For example:  in beginning a project, it's usually true that only those items that contribute to the PSAC document are important.  So, you can contract and ignore all of the outline items that don't contribute to the PSAC.  In the next development phase, after the PSAC exists, you might want to develop only your standards (the SDS, the SCS, and the SRS), and so you might contract and ignore all data items not applicable to those documents.  Etc.

One of the more valuable features is the "hint" area at the bottom of the screen, since it tells you what's "supposed" to go into each data item.  Take these hints with a grain of salt, though, since I wrote them and they're limited to my understanding.  Given the nature of DO-178B, unfortunately, my understanding is sometimes inadequate.  I'd really love to hear from anyone knowledgeable who can suggest improvements to the hint area.  It would have been ideal to be able to quote extensively from DO-178B in the hint area, but given the copyrighted nature of the material this does not seem a likely prospect in the near future.

The quirky little areas "Applicability by DO-178B SW level" and "Control Category by DO-178B SW level" actually do reproduce information rather closely from DO-178B, at least from the standpoint of the weird iconic symbols.  Here's how those symbols are interpreted:

Don't care -- optional
Must satisfy this requirement
Must satisfy this requirement with independence
Control Category 1
Control Category 2

In the example shown above, the "Software Level and Means of Compliance" data item appears (in the PSAC and SAS) in all software levels from A-E.  For software levels A-D, it is in "Control Category 1".  Actually, you're not required to have a SAS in software level E, but you're going to get one anyhow if you use Do178Builder.

If you look at the hot-buttons above the outline-data area, you'll find some additional functionality related to adding or deleting outline items:

How to add line items.

In this example, a new data item was added.  Now, Do178Builder is not a general-purpose outline editor.  It only lets you add data items if such a data items are allowed at the cursor position.  Usually, unless you've deleted items, there are no allowed additions, and the insertion button will be greyed out.  Sometimes, though, a sequence of items of a similar type may be allowed, and Do178Builder may not know in advance how many of them there are, or what their titles are.  The example shown is typical.  There are a certain number of "system functions" that need to be specified, and you can have as many (or as few) of these "system functions" as you like.  The system functions in this example are "Boot Loader:  Relocation to RAM", "Boot Loader:  Program Selection", "TBD Title of a System Function" (the new item just added), etc.  Do178Builder has added not only the new data item, but also all of its sub-items.  (Actually, some versions of Do178Builder have a bug that prevents the sub-items from being added, and in this case you have to just keep adding sub-items until it doesn't let you add any more of them.  This is fixed in later versions.)  You can't see these, because the item isn't expanded, but you can tell by the + symbol that they're there.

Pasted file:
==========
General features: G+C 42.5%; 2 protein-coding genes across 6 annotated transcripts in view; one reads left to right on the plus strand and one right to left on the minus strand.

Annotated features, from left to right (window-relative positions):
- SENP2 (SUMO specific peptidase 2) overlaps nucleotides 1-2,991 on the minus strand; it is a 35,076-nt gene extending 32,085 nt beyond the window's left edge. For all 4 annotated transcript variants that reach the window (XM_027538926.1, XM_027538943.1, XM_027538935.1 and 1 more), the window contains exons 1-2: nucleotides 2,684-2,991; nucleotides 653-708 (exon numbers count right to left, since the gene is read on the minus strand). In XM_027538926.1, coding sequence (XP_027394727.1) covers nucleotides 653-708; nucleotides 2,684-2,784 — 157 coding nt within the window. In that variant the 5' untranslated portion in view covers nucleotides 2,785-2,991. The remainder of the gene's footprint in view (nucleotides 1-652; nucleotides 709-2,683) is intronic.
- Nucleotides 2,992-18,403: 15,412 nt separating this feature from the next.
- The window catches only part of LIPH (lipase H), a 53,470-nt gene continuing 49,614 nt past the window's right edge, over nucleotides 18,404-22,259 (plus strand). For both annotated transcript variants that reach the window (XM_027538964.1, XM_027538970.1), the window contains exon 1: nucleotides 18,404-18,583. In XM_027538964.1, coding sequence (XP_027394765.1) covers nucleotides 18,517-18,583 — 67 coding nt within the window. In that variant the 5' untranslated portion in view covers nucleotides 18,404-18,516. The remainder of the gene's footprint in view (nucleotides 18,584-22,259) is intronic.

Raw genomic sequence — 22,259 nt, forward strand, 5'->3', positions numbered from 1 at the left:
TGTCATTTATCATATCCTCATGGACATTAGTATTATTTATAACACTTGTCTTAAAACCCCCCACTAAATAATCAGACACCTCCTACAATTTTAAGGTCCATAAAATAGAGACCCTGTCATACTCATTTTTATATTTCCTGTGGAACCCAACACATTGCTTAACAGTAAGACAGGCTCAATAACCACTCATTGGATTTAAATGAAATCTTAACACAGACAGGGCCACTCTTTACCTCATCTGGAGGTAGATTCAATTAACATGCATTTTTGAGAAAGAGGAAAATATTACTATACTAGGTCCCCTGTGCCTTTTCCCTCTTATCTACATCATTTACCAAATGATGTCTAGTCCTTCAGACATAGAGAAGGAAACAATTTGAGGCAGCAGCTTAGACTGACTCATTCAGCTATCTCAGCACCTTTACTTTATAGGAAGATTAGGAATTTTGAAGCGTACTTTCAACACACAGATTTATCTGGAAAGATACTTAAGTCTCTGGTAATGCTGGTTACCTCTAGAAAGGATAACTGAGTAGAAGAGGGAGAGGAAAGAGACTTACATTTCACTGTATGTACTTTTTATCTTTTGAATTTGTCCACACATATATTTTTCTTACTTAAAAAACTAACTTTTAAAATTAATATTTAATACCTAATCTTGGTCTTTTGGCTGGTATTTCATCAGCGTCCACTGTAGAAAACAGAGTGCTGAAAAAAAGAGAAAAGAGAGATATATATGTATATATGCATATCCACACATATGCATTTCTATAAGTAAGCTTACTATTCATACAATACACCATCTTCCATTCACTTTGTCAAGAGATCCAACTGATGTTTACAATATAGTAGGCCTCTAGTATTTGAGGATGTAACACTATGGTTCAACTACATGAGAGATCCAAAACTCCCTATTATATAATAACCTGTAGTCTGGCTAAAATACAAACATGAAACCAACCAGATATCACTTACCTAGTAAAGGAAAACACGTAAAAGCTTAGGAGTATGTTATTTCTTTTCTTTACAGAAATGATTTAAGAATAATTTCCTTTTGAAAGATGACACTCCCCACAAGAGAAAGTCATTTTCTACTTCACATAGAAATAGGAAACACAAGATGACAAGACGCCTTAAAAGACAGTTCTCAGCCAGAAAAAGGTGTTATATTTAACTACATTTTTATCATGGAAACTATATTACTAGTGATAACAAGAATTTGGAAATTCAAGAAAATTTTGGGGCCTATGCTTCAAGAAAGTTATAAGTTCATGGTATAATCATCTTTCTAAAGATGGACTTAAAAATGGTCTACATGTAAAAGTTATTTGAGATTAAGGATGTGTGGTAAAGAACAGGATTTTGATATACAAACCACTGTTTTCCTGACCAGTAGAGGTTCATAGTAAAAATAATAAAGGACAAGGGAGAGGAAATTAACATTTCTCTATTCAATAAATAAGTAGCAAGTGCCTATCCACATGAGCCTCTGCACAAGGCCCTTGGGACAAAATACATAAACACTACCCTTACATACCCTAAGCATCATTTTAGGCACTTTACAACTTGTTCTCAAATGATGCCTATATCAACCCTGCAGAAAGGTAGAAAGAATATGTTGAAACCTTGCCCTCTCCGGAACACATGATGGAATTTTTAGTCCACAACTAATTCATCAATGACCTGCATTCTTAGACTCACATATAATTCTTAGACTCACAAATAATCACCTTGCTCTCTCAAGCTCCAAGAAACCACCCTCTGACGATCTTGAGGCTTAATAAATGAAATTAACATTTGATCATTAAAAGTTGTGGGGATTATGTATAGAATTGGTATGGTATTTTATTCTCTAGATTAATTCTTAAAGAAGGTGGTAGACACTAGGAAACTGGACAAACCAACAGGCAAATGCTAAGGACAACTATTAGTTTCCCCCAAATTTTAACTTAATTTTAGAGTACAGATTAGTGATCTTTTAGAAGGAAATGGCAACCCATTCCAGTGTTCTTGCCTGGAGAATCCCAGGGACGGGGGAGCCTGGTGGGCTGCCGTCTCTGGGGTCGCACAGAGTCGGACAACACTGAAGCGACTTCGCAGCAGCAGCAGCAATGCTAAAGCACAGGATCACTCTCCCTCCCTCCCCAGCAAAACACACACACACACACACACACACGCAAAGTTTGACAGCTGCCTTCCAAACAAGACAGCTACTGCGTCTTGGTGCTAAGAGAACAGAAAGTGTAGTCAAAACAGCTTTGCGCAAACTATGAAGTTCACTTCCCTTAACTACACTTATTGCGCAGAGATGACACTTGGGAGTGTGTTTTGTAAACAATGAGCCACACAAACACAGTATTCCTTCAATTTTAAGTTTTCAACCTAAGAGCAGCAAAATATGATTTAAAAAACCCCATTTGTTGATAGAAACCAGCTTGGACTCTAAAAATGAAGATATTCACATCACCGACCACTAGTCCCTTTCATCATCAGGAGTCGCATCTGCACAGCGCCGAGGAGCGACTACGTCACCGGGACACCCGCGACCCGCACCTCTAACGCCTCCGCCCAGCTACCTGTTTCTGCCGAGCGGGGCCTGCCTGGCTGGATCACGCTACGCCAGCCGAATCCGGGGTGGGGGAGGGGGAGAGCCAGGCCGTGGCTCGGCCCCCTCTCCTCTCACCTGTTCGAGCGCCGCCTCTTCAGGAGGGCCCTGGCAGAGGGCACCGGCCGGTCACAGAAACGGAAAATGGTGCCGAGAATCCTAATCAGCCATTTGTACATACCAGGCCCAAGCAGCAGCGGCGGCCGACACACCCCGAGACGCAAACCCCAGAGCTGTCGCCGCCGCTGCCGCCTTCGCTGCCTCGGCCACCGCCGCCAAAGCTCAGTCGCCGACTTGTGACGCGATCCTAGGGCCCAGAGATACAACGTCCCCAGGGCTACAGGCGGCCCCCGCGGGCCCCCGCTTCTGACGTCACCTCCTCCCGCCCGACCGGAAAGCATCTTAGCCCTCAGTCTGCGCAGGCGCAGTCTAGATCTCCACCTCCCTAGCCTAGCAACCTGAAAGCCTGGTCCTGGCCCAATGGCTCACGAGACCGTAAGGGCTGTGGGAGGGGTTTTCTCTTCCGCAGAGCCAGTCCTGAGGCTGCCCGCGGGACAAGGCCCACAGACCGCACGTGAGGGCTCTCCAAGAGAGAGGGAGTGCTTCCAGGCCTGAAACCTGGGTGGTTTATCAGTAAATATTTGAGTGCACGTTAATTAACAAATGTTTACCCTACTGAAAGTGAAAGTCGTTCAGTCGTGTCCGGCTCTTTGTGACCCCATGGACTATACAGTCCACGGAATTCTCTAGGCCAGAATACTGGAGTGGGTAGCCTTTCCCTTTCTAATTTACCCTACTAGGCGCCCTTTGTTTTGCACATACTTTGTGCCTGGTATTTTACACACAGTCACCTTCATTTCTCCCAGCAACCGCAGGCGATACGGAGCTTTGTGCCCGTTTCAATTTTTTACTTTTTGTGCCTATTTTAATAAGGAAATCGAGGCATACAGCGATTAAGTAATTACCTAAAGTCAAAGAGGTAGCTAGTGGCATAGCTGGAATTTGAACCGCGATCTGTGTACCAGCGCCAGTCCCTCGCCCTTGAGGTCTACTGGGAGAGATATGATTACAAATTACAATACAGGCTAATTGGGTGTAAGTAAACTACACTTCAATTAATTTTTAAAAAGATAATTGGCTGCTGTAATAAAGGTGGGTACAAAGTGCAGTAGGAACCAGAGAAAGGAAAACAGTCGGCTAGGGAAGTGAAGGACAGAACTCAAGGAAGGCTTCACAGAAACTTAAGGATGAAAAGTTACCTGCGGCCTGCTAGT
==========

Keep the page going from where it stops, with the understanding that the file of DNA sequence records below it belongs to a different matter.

Notice, by the way, that several section headings have changed from black to blue.  Every time you edit an item in Do178Builder it and all of its parent outline items turn blue, so that you can easily see where changes have been made.  However, these color-markings will disappear the next time you load the file.

The hot-button next to the insertion hot-button is similar, except that it adds a new sub-item to a section.  The "delete" hot-button next to that allows menu items (and their sub-items) to be removed.  Of course, the "save" hot-button, which looks like a floppy disk, allows the dataset to be saved at any time.  And not least, the search and search-again hot-buttons (finally functional as of 2006-07-03).